Universal schooling creates its own problems in Africa
Former University of Hong Kong dean of education's Unesco role puts him in the heart of Paris where he confronts global realities, writes Katherine Forestier
THERE CAN BE FEW better places to work than the top floor of offices just off Paris's famed Champs Elysee and a short walk from the Eiffel Tower.
Mark Bray, the former University of Hong Kong dean of education, is happy in his new environment - cycling through the streets of Paris to work, enjoying French cuisine and getting to grips with when to use 'tu' or 'vous' in conversation.
The Parisienne lifestyle may be new to Professor Bray, 54, who will be joined there by his wife, Ora Kwo, a colleague at HKU, at the end of this year. But his move in March has been a homecoming when the many strands that have made up his career in education came together in his new role as director of Unesco's International Institute for Educational Planning (IIEP).
His post is one of the most important in global education. For he and his team have the job of underpinning the United Nation's Education for All campaign - the ambitious goal set at the 2000 World Education Forum in Dakar, Senegal, that by 2015 every child in the world should have access to good quality primary education.
IIEP is a high level think tank providing the training to national governments' education bureaucrats and research to help make the UN's lofty goal achievable.
The institute is semi-autonomous but works closely with the Unesco secretariat and seven other institutes and centres under the international body's umbrella.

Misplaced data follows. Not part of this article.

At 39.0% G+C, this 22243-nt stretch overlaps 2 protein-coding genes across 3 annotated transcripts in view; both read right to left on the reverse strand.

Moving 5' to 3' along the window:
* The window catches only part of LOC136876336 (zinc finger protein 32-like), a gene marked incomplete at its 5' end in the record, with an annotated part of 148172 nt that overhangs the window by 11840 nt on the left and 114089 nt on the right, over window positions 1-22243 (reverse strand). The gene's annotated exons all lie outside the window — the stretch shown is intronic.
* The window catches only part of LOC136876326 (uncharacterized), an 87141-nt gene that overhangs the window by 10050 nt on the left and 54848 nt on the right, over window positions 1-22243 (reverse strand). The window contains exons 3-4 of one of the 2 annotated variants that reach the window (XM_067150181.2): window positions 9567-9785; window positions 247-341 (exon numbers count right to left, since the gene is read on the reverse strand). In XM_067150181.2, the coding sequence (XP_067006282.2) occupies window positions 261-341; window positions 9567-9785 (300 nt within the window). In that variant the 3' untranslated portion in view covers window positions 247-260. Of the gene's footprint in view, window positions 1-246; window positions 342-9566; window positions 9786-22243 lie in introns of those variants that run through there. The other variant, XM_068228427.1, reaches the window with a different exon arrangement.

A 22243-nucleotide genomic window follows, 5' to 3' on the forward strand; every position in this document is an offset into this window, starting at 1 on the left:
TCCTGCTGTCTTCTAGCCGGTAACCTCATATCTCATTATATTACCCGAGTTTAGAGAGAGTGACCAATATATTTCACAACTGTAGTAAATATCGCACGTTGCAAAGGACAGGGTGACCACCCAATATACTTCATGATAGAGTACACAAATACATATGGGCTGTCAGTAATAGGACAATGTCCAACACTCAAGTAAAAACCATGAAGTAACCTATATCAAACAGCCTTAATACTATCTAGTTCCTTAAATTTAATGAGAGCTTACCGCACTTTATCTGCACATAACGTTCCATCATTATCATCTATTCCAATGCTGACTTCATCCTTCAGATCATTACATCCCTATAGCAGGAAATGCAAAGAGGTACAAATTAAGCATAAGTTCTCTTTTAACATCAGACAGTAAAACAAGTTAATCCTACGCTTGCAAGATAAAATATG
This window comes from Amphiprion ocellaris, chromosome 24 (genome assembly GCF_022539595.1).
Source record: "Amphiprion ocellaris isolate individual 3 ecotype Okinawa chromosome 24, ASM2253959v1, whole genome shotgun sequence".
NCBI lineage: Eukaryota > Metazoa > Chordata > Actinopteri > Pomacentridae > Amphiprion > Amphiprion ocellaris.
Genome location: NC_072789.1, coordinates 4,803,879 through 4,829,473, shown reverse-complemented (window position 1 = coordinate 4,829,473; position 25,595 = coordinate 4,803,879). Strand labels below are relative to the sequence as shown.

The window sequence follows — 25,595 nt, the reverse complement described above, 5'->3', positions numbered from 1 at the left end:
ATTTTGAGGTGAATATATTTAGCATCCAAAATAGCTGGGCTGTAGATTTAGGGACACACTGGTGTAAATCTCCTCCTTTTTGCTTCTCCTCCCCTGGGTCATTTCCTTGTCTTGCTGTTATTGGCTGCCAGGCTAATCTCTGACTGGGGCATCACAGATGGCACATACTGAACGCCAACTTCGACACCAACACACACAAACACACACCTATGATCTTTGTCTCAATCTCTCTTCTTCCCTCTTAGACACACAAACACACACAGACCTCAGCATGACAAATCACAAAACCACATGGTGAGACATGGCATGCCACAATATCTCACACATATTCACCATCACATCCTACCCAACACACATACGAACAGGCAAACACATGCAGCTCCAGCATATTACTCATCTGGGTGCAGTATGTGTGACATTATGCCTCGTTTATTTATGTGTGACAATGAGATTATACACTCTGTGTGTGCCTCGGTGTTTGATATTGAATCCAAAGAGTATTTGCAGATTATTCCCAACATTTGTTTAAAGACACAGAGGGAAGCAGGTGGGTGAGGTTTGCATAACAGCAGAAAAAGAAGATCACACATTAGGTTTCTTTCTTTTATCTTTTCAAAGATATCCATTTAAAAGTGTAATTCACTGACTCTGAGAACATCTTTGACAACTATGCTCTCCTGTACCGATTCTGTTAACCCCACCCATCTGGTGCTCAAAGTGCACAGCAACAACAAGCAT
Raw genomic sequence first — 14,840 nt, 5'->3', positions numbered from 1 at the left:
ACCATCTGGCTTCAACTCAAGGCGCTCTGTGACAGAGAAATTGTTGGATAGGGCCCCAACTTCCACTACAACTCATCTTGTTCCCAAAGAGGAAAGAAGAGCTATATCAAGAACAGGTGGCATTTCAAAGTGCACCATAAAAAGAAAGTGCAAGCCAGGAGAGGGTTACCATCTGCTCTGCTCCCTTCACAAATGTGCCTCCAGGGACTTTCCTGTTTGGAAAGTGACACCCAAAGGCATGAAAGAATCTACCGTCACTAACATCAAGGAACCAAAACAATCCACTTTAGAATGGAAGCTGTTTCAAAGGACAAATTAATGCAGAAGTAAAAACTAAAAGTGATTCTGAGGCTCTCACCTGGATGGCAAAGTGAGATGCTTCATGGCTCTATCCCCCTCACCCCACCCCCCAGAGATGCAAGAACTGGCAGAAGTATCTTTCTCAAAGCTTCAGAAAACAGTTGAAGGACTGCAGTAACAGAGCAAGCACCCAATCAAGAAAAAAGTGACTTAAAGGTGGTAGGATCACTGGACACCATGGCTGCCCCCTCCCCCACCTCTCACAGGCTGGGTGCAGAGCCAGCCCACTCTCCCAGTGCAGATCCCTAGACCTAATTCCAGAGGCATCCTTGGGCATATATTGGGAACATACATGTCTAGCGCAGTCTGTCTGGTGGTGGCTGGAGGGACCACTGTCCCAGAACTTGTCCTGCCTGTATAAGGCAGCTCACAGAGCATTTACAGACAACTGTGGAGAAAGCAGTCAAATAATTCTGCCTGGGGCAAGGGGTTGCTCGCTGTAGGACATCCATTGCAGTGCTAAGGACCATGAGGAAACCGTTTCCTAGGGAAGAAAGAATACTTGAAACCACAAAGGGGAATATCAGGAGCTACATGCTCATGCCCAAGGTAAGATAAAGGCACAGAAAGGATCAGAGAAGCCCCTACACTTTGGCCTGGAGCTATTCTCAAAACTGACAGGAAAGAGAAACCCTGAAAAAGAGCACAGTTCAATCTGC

IIEP was set up in 1963. Professor Bray heads a team of about 120, based in Paris and a second office in Buenos Aires. The institute's work in recent years has included, for instance, helping both Afghanistan and the Palestinian Ministry of Education rebuild and develop their education systems.
Professor Bray's two decades in Hong Kong paved the way for this key job. At HKU he was heavily involved in education policy-making in both his academic research and consultancy; the latter including advising governments from Azerbaijan to Cambodia on how to build and fund their education systems. This work brought him into contact with IIEP, which published some of his research.
His experience fed his interest in comparative education - he is president of the World Council of Comparative Education Societies.
Managing the Faculty of Education, including its merger with the Department of Curriculum and Educational Studies, well prepared him for the administrative part of the job, he said in an interview from his new office.
His new post also reconnects him with his old passion for Africa where in 1973 his career started in opening a rural school in Nigeria followed by a move to teacher education and doctoral studies on primary schooling in that country.
African countries that are facing the greatest difficulty in achieving Education for All form much of IIEP's focus. On the first day in his new job Professor Bray flew to Gabon to meet all the ministers of education and permanent secretaries of sub-Saharan Africa, to discuss educational improvement.
China also remains close to his heart and one of his aims as director is to involve the country more closely in IIEP's work. It is expected to take up more of the institute's training opportunities, and materials will in future be translated into Chinese.
One of IIEP's immediate dilemmas, he said, was the current thrust towards abolishing primary school fees under way in many countries, from Kenya to China.